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J&M Industries, Inc. v. Raven Industries, Inc.

United States District Court, D. Kansas

August 13, 2019

J&M INDUSTRIES, INC., Plaintiff,



         Now before the Court is Defendant's Motion to Strike New Allegations in Plaintiff's Rebuttal Expert Report. (Doc. 223.) Defendant brings the present motion based on their assertion that Plaintiff's Rebuttal Expert Report contains “new and previously undisclosed infringement allegations.” (Doc. 223, at 1.) Having reviewed the submissions of the parties, Defendant's motion is DENIED as more fully set forth below.


         The this is a patent infringement case, brought pursuant to 35 U.S.C. § 271, et seq. The parties are competitors in the grain storage cover industry. In its present motion, Defendant contends that Plaintiff's rebuttal expert report contains new direct infringement allegations and photographs that were not timely disclosed. (Doc. 224, at 1.) For these reasons, Defendant asks in this Motion that the Court “strike any infringement opinion testimony relating to these four new sites, as well as the late-produced photographs purportedly of these sites.” (Doc. 224, at 8.) In the alternative, Defendant seeks the Court's leave to submit a responsive expert report. (Doc. 224, at 8.) Plaintiff objects to Defendant's Motion, arguing that “[t]here is nothing in Mr. Decker's expert report that is inconsistent with, or ‘new' to, J&M's long-standing position.” (Doc. 229, at 1.)


         I. Legal Standard

         A proper rebuttal expert is “intended solely to contradict or rebut evidence on the same subject matter identified by another party” in its expert disclosures. Estate of Hammers v. Douglas Co. Bd. of Comm'rs, No. 15-7994-DM, 2016 WL 6804905, at *1 (D. Kan. Nov. 16, 2016) (quoting Fed.R.Civ.P. 26(a)(2)(D)(ii)). Stated another way, rebuttal evidence is “evidence which attempts to ‘disprove or contradict' the evidence to which it contrasted.” Tanberg v. Sholtis, 401 F.3d 1151, 1166 (10th Cir. 2005) (citation omitted). The admissibility of expert testimony is within the sound discretion of the courts. United States v. Barton, 731 F.2d 669, 672 (10th Cir. 1984).

         II. Analysis

         Defendant argues that Plaintiff “did not identify infringement allegations specific to these four sites before the Decker ‘rebuttal' expert report.” (Doc. 224, at 2.) Plaintiff states in its response that it has “always clearly maintained that because there are no substantial non-infringing uses, Raven's customers' use and installation of Raven's internal strapping system (as evidenced by the invoices produced by Raven) is direct infringement of J&M's patents.” (Doc. 229, at 3.) To support this argument, Plaintiff references several documents in which it refers to direct infringement by Defendant's customers.[1] (Doc. 229, at 3-5.)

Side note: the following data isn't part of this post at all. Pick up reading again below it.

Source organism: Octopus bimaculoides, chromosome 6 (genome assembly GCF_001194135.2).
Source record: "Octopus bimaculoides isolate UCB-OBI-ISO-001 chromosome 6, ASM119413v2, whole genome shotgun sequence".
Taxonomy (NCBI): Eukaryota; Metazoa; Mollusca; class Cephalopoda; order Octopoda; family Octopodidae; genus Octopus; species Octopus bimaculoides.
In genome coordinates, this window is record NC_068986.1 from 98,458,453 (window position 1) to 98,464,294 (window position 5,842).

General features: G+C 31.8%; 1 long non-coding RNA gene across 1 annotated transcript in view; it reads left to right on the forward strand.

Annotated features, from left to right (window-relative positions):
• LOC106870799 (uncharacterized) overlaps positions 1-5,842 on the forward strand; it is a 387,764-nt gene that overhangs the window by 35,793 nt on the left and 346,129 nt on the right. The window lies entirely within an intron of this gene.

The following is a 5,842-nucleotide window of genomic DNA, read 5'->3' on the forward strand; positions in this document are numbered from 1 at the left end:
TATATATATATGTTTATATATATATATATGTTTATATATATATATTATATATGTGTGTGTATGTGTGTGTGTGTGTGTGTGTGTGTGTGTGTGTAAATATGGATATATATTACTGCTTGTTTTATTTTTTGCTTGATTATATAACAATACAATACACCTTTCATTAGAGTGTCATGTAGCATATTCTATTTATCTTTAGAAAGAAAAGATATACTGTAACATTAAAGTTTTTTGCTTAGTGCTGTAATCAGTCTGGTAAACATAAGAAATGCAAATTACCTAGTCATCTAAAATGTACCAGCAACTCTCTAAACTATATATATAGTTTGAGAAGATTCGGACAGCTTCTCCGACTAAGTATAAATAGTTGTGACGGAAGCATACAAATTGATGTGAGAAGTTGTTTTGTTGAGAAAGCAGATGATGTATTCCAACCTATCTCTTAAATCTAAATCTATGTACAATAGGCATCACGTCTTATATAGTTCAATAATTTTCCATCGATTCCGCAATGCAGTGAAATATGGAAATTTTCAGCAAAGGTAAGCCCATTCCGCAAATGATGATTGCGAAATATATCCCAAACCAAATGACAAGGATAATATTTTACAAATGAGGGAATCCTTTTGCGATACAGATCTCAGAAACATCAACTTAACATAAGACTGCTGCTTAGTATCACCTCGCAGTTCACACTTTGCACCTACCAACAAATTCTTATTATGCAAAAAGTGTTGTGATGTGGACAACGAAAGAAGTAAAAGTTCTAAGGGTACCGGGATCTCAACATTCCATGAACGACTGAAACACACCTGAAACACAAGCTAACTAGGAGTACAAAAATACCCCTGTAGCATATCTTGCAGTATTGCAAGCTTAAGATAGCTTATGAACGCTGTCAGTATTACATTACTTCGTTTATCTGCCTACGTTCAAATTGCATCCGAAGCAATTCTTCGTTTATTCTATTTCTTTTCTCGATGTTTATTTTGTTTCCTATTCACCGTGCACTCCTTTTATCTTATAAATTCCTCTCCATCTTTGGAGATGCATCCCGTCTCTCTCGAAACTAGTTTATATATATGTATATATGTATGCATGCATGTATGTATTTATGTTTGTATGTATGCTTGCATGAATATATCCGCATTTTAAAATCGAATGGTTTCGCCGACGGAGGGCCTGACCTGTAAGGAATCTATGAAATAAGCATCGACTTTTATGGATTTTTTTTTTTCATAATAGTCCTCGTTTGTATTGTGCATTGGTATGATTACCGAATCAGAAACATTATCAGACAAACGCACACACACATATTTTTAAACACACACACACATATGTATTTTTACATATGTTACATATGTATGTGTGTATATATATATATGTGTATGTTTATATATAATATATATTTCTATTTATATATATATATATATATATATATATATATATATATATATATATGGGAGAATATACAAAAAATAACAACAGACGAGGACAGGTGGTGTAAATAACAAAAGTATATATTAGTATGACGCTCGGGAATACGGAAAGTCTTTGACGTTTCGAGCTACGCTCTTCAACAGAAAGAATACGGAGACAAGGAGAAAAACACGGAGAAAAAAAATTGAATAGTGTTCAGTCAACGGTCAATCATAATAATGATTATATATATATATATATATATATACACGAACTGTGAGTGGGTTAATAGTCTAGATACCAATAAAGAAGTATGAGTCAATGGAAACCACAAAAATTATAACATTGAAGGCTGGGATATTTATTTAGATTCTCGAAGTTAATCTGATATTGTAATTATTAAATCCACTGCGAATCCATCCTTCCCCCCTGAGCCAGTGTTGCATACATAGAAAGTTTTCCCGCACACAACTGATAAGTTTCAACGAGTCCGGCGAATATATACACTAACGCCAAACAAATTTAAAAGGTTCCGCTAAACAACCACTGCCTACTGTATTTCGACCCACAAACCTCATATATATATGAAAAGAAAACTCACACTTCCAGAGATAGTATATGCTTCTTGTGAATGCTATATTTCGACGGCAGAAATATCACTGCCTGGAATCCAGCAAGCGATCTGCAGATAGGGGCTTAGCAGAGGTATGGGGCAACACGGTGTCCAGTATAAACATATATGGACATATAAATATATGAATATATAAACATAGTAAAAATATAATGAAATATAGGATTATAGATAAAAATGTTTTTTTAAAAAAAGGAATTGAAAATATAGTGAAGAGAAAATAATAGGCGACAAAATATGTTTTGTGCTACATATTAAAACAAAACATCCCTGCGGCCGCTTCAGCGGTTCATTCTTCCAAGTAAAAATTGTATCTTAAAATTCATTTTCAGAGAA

Further, Plaintiff contends that Mr. Decker's opinions regarding direct infringement are not new. (Doc. 229, at 6.) Plaintiff notes that every single strapping system inspected by Mr. Decker was previously identified as an occurrence of direct infringement because they have always held that “each customer's use/installation of Raven's internal strapping system is an instance of direct infringement.” (Doc. 229, at 6.) Plaintiff also states that all four of the sites named in Mr. Decker's report were previously identified by the invoices produced by Defendant during discovery. (Doc. 229, at 6.)

         Defendant notes that it previously filed two motions to compel asking Plaintiff to identify the specific sites where it claimed that there was infringement. (Doc. 224, at 2.) Defendant's Interrogatory No. 12 asked Plaintiff to “[i]dentify by name and location each and every site or place where there is a grain storage system that includes a Raven product and that you contend infringes any claim of the ‘239 patent or the ‘550 patent.” (Doc. 224-3, at 1.) Plaintiff's answer to that interrogatory stated that

Each sale of a Raven internal strap system (as evidenced by the sales documents produced (e.g., RavenJMI 8343-8474 and 8491-8828 - Raven invoices listing systems described as having ‘strap' or ‘integrated straps'), or which should be produced, by Raven) resulted in an infringement of the ‘239 Patent and/or the ‘550 Patent.

(Doc. 229, at 3-4.)

         The Court has ruled twice that it would not require Plaintiff to supplement its response to this Interrogatory if it “intends to advance the theory that every use of Defendant's system infringes on the patent at issue…” (Doc. 149, at 4; Doc 120, at 6.) Plaintiff clearly intends to move forward on with this theory. With this motion, ...

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